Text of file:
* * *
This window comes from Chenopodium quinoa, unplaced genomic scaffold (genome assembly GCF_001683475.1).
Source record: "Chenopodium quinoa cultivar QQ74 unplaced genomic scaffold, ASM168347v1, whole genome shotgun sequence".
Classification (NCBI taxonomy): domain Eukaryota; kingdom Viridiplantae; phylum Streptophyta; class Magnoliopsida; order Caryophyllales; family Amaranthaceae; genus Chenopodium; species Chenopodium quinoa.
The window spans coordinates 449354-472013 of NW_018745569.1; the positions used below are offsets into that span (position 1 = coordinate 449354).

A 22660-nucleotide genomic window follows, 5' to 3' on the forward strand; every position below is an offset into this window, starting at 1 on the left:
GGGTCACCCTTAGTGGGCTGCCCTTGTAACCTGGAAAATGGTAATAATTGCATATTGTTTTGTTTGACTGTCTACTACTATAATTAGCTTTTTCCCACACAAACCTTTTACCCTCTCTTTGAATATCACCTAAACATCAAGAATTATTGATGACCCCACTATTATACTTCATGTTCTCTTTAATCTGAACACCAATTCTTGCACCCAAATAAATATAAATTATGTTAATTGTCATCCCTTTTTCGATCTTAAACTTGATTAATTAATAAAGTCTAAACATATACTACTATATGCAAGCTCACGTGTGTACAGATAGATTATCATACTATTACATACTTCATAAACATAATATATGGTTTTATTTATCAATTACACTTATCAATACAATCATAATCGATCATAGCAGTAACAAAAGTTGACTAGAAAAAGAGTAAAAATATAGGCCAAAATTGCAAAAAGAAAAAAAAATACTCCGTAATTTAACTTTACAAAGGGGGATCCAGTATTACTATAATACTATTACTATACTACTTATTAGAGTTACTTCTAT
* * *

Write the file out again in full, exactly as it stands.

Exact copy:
This window comes from Chenopodium quinoa, unplaced genomic scaffold (genome assembly GCF_001683475.1).
Source record: "Chenopodium quinoa cultivar QQ74 unplaced genomic scaffold, ASM168347v1, whole genome shotgun sequence".
Classification (NCBI taxonomy): domain Eukaryota; kingdom Viridiplantae; phylum Streptophyta; class Magnoliopsida; order Caryophyllales; family Amaranthaceae; genus Chenopodium; species Chenopodium quinoa.
The window spans coordinates 449354-472013 of NW_018745569.1; the positions used below are offsets into that span (position 1 = coordinate 449354).

A 22660-nucleotide genomic window follows, 5' to 3' on the forward strand; every position below is an offset into this window, starting at 1 on the left:
GGGTCACCCTTAGTGGGCTGCCCTTGTAACCTGGAAAATGGTAATAATTGCATATTGTTTTGTTTGACTGTCTACTACTATAATTAGCTTTTTCCCACACAAACCTTTTACCCTCTCTTTGAATATCACCTAAACATCAAGAATTATTGATGACCCCACTATTATACTTCATGTTCTCTTTAATCTGAACACCAATTCTTGCACCCAAATAAATATAAATTATGTTAATTGTCATCCCTTTTTCGATCTTAAACTTGATTAATTAATAAAGTCTAAACATATACTACTATATGCAAGCTCACGTGTGTACAGATAGATTATCATACTATTACATACTTCATAAACATAATATATGGTTTTATTTATCAATTACACTTATCAATACAATCATAATCGATCATAGCAGTAACAAAAGTTGACTAGAAAAAGAGTAAAAATATAGGCCAAAATTGCAAAAAGAAAAAAAAATACTCCGTAATTTAACTTTACAAAGGGGGATCCAGTATTACTATAATACTATTACTATACTACTTATTAGAGTTACTTCTAT